Sex can be complicated to discuss because it’s personal and intimate. But I want to talk about a specific sexual struggle: the exhausted married woman who doesn’t feel like having sex with her husband, but should do it anyway. She doesn’t have complicating factors like marital abuse happening in her life. She doesn’t have sexual traumas making sex difficult for her. She’s just tired.
I have been this woman, and so have many of the women I know. We looked forward to getting married and beginning a sexual relationship with our husbands. We were in love and excited. We anticipated having guilt free sex whenever we wanted. It didn’t occur to us that the sexual aspect of our relationship would ever be a source of conflict or struggle in marriage . . . let alone that it would sometimes feel more like work than play.
Sex is often the first thing put on the back burner in the busyness of life. By the time we are ready for bed, we are too tired to think about sex, much less have it. Add kids to that scenario and the situation gets even more dire. Mothers have held their little ones, been tugged at, and grabbed all day long and now we just want to be left alone and go to sleep. We don’t feel animosity towards our husbands; we are just exhausted and tapped out.
I get it. My life is full and busy. I have three kids that need my time and attention every single day. I have responsibilities at church and at home, with family and friends that can sometimes be overwhelming.
Maybe you’re a wife who would truly affirm a strong commitment and love for your spouse, but at the same time you might admit that you are stuck in an unfulfilling sex life with no end in sight. Something has to break this cycle, but sometimes it is difficult to know where to start. Here are a few suggestions:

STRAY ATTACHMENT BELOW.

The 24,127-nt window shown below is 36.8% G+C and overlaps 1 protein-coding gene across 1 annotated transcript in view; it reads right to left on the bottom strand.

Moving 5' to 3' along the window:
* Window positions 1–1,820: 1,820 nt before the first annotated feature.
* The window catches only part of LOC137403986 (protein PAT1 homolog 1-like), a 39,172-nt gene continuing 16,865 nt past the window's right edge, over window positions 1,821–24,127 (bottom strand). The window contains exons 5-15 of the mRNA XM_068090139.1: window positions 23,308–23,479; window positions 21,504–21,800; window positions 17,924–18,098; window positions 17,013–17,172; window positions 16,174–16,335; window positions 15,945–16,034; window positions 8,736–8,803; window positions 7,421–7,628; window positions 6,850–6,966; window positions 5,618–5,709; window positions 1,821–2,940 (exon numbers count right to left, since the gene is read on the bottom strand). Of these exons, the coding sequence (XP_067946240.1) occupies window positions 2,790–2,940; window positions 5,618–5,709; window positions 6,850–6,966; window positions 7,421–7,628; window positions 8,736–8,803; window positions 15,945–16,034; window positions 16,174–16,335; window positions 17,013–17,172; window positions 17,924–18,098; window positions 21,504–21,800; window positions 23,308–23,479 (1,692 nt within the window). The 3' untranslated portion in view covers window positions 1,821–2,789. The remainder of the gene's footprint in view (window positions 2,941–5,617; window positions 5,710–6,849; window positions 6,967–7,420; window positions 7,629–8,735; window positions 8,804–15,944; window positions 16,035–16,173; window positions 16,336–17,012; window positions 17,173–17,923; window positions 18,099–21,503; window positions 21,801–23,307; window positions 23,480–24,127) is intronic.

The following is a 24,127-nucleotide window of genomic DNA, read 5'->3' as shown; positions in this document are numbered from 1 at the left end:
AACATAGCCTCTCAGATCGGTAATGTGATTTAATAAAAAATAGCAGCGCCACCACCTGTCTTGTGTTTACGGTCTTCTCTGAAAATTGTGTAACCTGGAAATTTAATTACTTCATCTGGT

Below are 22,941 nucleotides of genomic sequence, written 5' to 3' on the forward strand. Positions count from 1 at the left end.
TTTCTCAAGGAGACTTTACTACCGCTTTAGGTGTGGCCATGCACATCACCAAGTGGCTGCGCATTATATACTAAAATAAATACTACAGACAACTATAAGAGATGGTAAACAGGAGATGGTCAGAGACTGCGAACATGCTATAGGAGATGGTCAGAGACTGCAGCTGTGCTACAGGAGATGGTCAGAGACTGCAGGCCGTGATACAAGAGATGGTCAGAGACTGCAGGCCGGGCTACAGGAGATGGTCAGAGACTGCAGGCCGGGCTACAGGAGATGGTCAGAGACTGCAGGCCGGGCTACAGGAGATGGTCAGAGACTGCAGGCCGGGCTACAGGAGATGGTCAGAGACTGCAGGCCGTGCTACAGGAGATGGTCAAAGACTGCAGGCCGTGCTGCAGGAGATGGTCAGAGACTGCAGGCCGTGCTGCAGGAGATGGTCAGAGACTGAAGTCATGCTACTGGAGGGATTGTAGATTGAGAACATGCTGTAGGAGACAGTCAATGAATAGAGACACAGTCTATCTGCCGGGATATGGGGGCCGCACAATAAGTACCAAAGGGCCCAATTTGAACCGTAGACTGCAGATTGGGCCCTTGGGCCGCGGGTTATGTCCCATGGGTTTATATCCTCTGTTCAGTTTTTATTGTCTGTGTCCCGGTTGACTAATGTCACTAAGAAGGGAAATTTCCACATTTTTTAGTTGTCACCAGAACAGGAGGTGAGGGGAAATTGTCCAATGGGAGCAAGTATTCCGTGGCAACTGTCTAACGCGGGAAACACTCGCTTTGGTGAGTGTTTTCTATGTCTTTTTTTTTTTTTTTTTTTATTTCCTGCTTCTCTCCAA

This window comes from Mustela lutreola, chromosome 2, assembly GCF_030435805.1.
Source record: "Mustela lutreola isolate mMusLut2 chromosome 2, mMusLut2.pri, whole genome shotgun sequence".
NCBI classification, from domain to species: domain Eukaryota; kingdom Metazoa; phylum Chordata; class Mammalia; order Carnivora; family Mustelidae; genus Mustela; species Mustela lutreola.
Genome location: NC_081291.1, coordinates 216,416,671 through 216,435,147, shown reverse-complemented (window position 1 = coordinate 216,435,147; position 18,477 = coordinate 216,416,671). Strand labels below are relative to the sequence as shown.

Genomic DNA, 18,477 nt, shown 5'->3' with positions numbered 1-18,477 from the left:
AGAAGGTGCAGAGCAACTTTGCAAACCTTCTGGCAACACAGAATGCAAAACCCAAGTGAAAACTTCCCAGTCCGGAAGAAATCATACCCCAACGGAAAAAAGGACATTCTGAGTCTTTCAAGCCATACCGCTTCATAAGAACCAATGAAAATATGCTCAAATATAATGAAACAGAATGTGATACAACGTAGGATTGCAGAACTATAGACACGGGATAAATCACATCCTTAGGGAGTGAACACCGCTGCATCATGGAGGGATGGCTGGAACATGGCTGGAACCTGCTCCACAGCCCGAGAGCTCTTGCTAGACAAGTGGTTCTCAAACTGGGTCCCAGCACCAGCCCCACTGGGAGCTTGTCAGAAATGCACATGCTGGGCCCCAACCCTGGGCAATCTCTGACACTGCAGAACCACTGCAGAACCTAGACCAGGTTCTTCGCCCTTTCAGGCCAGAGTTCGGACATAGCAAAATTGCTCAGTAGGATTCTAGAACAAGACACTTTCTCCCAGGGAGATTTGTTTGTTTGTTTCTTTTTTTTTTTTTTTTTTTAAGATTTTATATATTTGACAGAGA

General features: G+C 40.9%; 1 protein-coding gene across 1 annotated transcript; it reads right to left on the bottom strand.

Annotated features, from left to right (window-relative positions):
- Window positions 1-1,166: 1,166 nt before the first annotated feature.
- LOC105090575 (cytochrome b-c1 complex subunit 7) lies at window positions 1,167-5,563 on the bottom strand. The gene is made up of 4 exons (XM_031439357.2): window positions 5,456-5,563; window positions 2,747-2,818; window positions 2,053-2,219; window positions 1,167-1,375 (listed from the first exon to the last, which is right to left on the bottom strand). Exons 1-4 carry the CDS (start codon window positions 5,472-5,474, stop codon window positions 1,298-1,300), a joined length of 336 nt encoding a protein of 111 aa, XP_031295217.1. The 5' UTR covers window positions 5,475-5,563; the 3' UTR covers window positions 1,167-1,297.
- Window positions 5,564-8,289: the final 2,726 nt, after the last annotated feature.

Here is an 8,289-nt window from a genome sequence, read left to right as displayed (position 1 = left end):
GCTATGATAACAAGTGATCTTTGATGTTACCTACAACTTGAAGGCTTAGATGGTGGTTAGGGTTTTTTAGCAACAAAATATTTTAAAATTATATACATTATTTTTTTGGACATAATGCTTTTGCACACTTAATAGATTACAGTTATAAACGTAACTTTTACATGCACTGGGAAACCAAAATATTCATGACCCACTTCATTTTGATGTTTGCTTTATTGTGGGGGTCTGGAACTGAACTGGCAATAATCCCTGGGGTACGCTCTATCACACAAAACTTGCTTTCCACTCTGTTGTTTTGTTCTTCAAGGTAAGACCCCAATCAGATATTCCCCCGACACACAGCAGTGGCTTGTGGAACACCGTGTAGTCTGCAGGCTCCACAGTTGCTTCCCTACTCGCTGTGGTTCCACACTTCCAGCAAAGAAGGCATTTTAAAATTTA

Seek the Lord
God says we should be having sex with our husbands.
"Do not deprive one another, except perhaps by agreement, for a limited time, that you may devote yourselves to prayer; but then come together again, so that Satan may not tempt you because of your lack of self control." 1 Corinthians 7:1-5
We are supposed to freely give of ourselves to our husbands and not deprive one another unless we agree to abstain for a period of time so that we can devote ourselves to prayer. Whoa. Most of us can remember the last time we had a tired headache or just didn’t feel like it, but we probably don’t recall the time we asked our husband if we could agree together to refrain from sex to foster a season of prayer.
Paul encourages us to “look not only to our own interests, but also the interests of others” (Phil 2:4).
When you routinely withhold sex from your husband you are not considering his desires or even his feelings. Whether you are a man or a woman, rejection stings. When we only think about our mood, desires and preferences we fail to consider the fact that we are hurting our husband's feelings and eroding the unity in our marriage. There are undoubtedly many who will read this and begin looking for loopholes and exceptions. However, the two principles we must gather from these passages is that God tells us we should be engaging regularly in sex with our spouse, and that we should be seeking to serve our spouse more than we serve our own preferences.